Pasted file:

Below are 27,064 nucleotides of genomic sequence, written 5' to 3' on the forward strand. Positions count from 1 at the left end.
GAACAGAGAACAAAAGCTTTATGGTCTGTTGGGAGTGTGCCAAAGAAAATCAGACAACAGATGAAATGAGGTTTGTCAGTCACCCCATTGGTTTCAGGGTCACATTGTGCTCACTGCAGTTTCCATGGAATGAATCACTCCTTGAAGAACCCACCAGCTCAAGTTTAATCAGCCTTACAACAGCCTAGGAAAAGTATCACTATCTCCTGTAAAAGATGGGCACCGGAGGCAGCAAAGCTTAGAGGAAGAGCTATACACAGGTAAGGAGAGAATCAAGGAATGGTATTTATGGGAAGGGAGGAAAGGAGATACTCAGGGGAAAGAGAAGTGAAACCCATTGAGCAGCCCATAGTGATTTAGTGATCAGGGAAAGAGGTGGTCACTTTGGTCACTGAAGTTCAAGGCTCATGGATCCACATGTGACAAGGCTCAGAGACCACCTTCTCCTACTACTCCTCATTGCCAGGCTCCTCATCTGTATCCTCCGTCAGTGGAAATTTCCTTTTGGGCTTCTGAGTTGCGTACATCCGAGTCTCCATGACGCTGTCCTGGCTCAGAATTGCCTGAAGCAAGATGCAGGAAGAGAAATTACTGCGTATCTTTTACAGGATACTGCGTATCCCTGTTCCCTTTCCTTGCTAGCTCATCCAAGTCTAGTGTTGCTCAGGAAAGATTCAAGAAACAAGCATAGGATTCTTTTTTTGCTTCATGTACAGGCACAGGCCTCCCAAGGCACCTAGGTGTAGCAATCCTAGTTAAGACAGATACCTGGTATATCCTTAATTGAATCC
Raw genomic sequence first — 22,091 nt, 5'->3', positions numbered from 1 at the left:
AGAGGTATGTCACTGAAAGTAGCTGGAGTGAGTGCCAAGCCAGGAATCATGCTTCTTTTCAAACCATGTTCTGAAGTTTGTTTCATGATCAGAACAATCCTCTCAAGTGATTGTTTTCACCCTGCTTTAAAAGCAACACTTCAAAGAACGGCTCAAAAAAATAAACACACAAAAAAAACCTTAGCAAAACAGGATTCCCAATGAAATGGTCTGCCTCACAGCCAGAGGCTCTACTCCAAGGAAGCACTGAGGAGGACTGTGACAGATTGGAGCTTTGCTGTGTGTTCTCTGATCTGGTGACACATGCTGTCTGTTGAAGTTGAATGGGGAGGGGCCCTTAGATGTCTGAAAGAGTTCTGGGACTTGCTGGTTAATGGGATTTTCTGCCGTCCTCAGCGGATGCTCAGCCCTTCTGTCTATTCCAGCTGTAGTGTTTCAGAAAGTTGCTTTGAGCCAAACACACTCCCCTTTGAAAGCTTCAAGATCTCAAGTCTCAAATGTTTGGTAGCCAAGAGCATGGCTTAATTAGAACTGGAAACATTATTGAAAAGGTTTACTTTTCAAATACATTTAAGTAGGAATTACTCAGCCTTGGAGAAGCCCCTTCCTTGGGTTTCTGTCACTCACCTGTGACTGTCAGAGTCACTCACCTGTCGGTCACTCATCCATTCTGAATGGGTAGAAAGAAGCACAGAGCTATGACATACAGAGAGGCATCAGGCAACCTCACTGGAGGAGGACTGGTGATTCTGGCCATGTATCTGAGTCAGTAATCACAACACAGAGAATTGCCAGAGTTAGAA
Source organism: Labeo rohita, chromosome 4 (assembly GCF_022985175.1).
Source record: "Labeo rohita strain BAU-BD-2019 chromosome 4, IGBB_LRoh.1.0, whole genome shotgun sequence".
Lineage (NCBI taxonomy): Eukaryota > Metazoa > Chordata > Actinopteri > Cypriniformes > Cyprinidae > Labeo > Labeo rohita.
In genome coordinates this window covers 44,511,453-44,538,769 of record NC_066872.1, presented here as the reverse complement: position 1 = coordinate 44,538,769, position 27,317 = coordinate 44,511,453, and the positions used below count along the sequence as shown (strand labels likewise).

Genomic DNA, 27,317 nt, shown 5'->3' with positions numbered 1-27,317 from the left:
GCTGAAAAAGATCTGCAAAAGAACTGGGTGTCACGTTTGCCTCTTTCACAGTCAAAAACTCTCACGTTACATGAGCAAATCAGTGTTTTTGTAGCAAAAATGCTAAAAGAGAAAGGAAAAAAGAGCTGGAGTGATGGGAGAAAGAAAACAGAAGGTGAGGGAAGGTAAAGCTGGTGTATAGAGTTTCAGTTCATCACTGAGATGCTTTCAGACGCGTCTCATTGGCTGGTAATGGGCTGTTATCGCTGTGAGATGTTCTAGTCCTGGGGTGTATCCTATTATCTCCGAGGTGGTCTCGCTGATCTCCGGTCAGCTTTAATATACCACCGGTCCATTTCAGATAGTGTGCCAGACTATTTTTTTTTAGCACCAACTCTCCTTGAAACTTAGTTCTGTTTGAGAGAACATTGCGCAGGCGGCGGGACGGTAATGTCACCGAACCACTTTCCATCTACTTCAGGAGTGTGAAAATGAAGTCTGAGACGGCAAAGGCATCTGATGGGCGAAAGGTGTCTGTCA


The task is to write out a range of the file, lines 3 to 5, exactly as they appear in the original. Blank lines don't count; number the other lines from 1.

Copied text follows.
Raw genomic sequence first — 22,091 nt, 5'->3', positions numbered from 1 at the left:
AGAGGTATGTCACTGAAAGTAGCTGGAGTGAGTGCCAAGCCAGGAATCATGCTTCTTTTCAAACCATGTTCTGAAGTTTGTTTCATGATCAGAACAATCCTCTCAAGTGATTGTTTTCACCCTGCTTTAAAAGCAACACTTCAAAGAACGGCTCAAAAAAATAAACACACAAAAAAAACCTTAGCAAAACAGGATTCCCAATGAAATGGTCTGCCTCACAGCCAGAGGCTCTACTCCAAGGAAGCACTGAGGAGGACTGTGACAGATTGGAGCTTTGCTGTGTGTTCTCTGATCTGGTGACACATGCTGTCTGTTGAAGTTGAATGGGGAGGGGCCCTTAGATGTCTGAAAGAGTTCTGGGACTTGCTGGTTAATGGGATTTTCTGCCGTCCTCAGCGGATGCTCAGCCCTTCTGTCTATTCCAGCTGTAGTGTTTCAGAAAGTTGCTTTGAGCCAAACACACTCCCCTTTGAAAGCTTCAAGATCTCAAGTCTCAAATGTTTGGTAGCCAAGAGCATGGCTTAATTAGAACTGGAAACATTATTGAAAAGGTTTACTTTTCAAATACATTTAAGTAGGAATTACTCAGCCTTGGAGAAGCCCCTTCCTTGGGTTTCTGTCACTCACCTGTGACTGTCAGAGTCACTCACCTGTCGGTCACTCATCCATTCTGAATGGGTAGAAAGAAGCACAGAGCTATGACATACAGAGAGGCATCAGGCAACCTCACTGGAGGAGGACTGGTGATTCTGGCCATGTATCTGAGTCAGTAATCACAACACAGAGAATTGCCAGAGTTAGAA
Source organism: Labeo rohita, chromosome 4 (assembly GCF_022985175.1).